Several California Senate and Assembly bills wended through the State Legislature and became law Jan. 1. Over the next few weeks, the Town Crier will explain their ramifications.
Assembly Bill 1810
Mental health diversion
AB 1810, approved June 27, is an amendment to multiple sections of the Government Code to create opportunities for mentally ill defendants to get the help they need.
More than 400 specialized courts across California exist to help define the root causes of crime, and AB 1810 will strengthen the resources they can provide by funneling $100 million into county programs that divert defendants from jails into treatment, according to the state judicial branch’s website.
Assemblyman Marc Berman and State Sen. Jerry Hill – who represent Los Altos, Los Altos Hills and Mountain View – voted in favor of the bill.
The bill includes resources for those suffering from some diseases but not others; mental disorders such as bipolar disorder, schizophrenia and post-traumatic stress disorder are covered in the existing state Penal Code, while personality disorders such as antisocial or borderline personality disorders are not. The defendant can be enrolled in a diversion program if the court is certain that his or her disorder played a significant role in the crime. No defendant who has committed a violent crime such as murder or voluntary manslaughter, rape or lewd or lascivious acts on a child is eligible.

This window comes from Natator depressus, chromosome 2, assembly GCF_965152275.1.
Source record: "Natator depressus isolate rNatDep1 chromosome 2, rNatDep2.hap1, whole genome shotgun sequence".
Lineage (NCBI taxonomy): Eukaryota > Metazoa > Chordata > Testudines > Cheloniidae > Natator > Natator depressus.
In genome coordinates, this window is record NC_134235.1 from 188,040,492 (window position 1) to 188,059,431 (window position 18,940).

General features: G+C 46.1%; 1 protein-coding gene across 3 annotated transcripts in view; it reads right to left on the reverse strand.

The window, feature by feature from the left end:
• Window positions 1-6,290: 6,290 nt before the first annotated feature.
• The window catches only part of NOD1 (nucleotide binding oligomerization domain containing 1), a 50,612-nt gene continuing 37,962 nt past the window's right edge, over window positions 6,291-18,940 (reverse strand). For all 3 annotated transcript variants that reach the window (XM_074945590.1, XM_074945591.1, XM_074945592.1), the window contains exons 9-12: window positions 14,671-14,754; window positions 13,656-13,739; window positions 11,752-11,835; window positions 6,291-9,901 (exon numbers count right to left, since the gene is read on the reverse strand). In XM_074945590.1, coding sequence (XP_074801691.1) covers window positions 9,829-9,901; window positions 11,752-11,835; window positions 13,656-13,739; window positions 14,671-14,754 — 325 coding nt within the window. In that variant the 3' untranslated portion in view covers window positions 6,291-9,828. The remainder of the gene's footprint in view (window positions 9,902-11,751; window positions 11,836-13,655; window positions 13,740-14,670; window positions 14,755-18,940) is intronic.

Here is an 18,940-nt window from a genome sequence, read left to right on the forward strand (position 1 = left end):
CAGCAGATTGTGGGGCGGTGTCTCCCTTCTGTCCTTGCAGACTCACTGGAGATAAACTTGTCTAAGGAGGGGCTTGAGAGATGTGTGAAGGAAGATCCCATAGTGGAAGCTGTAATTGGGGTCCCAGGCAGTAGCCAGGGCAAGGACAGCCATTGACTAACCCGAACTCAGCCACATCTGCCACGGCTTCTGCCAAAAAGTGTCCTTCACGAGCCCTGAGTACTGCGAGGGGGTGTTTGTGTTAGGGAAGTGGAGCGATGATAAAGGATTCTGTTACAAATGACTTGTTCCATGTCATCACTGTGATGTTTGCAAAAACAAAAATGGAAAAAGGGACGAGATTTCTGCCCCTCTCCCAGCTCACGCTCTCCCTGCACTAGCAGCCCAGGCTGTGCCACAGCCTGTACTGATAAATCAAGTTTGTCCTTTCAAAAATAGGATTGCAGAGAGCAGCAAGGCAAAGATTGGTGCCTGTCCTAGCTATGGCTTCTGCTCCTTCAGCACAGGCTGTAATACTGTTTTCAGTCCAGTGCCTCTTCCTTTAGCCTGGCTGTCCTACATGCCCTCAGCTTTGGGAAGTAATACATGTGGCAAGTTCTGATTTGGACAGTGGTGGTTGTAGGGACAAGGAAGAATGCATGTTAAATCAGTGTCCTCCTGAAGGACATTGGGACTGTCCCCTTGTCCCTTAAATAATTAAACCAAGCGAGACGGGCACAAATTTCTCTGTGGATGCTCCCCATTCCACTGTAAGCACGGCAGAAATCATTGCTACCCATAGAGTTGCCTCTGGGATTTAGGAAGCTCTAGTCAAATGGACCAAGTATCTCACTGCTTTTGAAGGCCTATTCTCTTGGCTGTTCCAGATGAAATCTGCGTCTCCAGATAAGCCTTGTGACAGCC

AB 1214 addresses mental illness at the juvenile justice level by establishing procedures that should be followed during a dedicated timeline to evaluate any minors whose competency is questionable. It also helps to ensure correct evaluation of remediation services.
AB 1214 author Mark Stone (29th District) celebrated the bill’s passage with a post on social media, noting that the State Legislature passed the bill “to make sure that youth who are incompetent to stand trial don’t languish in juvenile halls while they wait for much needed services.”